However, there are a number of challenges with hydrogen fuel cells, including being expensive to produce. This is primarily due to the expense of the rare substances, such as platinum, required for the catalyst. The earliest fuel cell designs also struggled to perform at low temperatures, but later modifications to the technology have ensured that this has now been addressed. The service life of fuel cells is also now comparable to that of other vehicles, with a PEM expected to last for 7,300 hours under cycling conditions.
There have been concerns raised over the storage of hydrogen in the cars themselves. Once pumped into the car, the gas is held in a high-pressure cylinder, leading some to worry about the safety of storing a highly flammable gas in the vehicle. However, all of the cars on the market need to pass stringent safety tests.
With regard to transportation, there has been research related to using ammonia borane, a hydrogen storage compound, from which the hydrogen can be separated using a membrane. This offers transportation advantages as ammonia is easier to safely store in tankers than pure hydrogen.
In addition to the fuel tanks of vehicles and transportation issues, the hydrogen needs to be stored at hydrogen filling stations. The low ignition energy, coupled with hydrogen’s high combustion energy, and the fact that the gas tends to leak from tanks, has led to explosions at hydrogen filling stations. Again, this is an obvious factor that needs to be addressed ahead of the widespread use of hydrogen vehicles.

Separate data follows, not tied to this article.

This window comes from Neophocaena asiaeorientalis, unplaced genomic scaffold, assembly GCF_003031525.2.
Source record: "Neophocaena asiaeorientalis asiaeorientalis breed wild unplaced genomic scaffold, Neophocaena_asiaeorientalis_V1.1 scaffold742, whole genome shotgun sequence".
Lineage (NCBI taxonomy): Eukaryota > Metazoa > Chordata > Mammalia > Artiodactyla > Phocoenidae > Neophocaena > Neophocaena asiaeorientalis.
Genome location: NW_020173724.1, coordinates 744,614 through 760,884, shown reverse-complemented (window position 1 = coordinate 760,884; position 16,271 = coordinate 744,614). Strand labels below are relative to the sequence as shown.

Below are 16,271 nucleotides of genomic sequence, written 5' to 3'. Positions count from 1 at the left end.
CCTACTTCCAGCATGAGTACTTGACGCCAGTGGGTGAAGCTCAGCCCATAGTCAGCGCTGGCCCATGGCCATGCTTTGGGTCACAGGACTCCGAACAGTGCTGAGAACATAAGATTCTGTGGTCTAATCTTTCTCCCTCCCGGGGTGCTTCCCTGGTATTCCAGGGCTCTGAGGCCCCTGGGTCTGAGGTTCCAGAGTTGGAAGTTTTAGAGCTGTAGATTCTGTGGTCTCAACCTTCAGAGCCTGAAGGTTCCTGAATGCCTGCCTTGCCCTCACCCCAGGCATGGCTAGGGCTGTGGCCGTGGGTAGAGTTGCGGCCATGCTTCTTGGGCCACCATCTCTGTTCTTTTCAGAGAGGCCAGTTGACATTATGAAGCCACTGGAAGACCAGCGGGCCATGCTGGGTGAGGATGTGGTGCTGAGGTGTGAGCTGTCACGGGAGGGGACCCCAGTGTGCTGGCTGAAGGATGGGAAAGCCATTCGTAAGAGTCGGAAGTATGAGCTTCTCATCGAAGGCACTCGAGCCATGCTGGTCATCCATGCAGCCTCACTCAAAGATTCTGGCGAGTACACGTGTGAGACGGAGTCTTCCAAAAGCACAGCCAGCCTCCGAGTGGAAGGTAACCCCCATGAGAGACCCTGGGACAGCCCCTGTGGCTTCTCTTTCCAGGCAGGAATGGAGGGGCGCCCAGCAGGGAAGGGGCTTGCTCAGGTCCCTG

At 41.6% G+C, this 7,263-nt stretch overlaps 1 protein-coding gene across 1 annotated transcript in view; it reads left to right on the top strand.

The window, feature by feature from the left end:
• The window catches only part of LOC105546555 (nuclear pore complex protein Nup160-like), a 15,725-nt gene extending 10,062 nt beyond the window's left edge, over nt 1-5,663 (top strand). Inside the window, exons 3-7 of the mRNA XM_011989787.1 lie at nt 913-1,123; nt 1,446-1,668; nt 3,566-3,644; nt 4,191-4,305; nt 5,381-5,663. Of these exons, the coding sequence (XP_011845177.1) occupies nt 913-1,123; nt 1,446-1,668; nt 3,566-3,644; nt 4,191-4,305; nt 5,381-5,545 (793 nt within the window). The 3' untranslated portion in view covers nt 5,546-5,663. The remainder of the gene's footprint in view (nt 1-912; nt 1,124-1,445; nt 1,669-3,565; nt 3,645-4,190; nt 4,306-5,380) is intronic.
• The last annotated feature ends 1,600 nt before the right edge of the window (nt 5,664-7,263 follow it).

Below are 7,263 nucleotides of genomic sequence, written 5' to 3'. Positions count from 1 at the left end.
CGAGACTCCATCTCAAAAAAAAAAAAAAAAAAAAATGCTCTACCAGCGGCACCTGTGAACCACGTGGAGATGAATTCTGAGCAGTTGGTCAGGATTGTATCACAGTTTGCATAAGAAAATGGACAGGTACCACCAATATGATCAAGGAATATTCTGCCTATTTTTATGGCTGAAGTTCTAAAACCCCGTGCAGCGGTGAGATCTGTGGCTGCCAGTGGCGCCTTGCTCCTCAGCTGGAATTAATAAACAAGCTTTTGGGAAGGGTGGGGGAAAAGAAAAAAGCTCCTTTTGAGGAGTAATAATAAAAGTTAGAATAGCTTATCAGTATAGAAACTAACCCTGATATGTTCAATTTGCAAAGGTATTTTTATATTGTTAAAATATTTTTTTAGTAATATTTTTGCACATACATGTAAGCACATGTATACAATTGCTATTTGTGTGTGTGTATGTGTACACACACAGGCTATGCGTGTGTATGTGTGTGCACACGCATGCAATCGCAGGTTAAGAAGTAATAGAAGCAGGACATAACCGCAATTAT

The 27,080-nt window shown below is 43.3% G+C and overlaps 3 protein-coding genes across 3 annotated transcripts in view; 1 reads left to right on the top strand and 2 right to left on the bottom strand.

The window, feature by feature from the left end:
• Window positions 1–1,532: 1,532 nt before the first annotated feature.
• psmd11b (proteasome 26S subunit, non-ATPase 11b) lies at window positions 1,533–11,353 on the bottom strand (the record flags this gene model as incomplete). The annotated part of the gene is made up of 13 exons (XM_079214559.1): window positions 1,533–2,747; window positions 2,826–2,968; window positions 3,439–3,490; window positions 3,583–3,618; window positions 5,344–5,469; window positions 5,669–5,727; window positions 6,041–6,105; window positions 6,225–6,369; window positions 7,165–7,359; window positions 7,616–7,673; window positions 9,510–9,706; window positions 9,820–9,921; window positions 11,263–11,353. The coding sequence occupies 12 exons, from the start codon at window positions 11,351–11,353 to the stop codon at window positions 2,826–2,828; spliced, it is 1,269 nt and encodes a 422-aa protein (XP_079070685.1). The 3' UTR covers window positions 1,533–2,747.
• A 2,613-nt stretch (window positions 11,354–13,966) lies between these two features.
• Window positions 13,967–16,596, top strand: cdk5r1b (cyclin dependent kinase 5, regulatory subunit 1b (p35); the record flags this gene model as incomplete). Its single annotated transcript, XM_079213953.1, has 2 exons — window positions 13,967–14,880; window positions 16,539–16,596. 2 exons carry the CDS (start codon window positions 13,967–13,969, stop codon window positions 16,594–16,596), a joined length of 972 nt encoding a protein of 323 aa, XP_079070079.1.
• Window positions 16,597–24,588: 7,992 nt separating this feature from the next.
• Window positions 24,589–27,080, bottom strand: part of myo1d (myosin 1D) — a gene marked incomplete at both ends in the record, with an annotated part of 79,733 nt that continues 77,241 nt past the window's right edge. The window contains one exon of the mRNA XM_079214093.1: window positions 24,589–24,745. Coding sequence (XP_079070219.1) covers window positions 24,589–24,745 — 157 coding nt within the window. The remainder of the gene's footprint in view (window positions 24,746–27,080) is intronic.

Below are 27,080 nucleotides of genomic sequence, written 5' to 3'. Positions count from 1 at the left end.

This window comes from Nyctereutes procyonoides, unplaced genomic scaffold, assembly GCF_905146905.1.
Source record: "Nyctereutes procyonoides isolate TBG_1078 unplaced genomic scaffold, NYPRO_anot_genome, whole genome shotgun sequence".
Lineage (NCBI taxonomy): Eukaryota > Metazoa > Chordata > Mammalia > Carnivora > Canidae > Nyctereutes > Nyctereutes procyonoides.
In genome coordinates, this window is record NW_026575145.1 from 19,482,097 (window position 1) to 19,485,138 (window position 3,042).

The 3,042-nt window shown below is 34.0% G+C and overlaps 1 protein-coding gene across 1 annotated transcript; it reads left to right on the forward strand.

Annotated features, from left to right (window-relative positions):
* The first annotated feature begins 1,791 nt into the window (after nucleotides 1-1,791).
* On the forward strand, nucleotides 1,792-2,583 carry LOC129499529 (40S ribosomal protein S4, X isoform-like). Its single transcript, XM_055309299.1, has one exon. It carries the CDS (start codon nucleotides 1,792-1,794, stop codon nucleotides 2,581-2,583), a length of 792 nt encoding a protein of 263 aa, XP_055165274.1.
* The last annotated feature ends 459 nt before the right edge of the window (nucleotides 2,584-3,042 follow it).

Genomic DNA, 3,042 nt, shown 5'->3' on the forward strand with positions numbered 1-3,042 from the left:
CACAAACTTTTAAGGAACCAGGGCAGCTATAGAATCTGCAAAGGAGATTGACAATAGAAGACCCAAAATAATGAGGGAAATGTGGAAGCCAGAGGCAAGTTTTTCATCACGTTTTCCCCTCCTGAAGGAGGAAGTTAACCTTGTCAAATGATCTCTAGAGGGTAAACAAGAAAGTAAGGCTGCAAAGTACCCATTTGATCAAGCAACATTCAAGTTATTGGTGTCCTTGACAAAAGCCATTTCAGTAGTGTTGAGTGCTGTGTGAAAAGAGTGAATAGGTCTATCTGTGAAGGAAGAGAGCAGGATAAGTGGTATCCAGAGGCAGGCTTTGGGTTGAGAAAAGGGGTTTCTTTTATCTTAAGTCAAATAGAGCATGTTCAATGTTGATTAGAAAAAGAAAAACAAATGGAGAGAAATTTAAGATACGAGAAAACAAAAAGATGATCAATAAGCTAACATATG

In order to make hydrogen fuel cell cars the transport of the future, there is a real need to improve the infrastructure around the vehicles. This will involve increasing the number of global and UK hydrogen fuel stations, which will either need to be supplied by compressed hydrogen tube trailers, liquid hydrogen tank trucks, hydrogen pipelines or, alternatively, use some form of dedicated on-site production. Creating this infrastructure to match that of the needs of the consumer could prove costly, even as some propose the creation of home hydrogen fuel stations.
Codes and Standards
Another factor that could delay the widespread use of hydrogen are the necessary codes and standards for safety and storage of the gas. These will need to be developed for a variety of hydrogen electric vehicles and across different nations.
Vehicle Cost and Production
Hydrogen powered cars are currently expensive to buy, with the first to hit the market including the Toyota Mirai, the Hyundai Nexo, and the Honda Clarity. Not only can current costs exceed an entry price of around £50,000, but the production rates for these vehicles are still relatively low, meaning a potentially long wait after an order is placed for a car. However, with more companies looking to enter the hydrogen fuel cell car market, the prices should start to drop over time as is the case with most new technologies.
What are the Pros and Cons of Buying a Hydrogen Car?
- Cheaper Tax
Like electric vehicles and hybrids, hydrogen fuel cell cars are ‘ultra low emission vehicles,’ meaning that they are classed in a low tax bracket. In addition, the lack of CO2 emissions mean that owners won’t have to pay vehicle excise duty (road tax) – aside from a low annual supplement for cars over £40,000 for the first five years.
- Congestion charges
Those who travel into Central London or other areas with congestion charges will not have to pay if they are driving a fuel cell vehicle.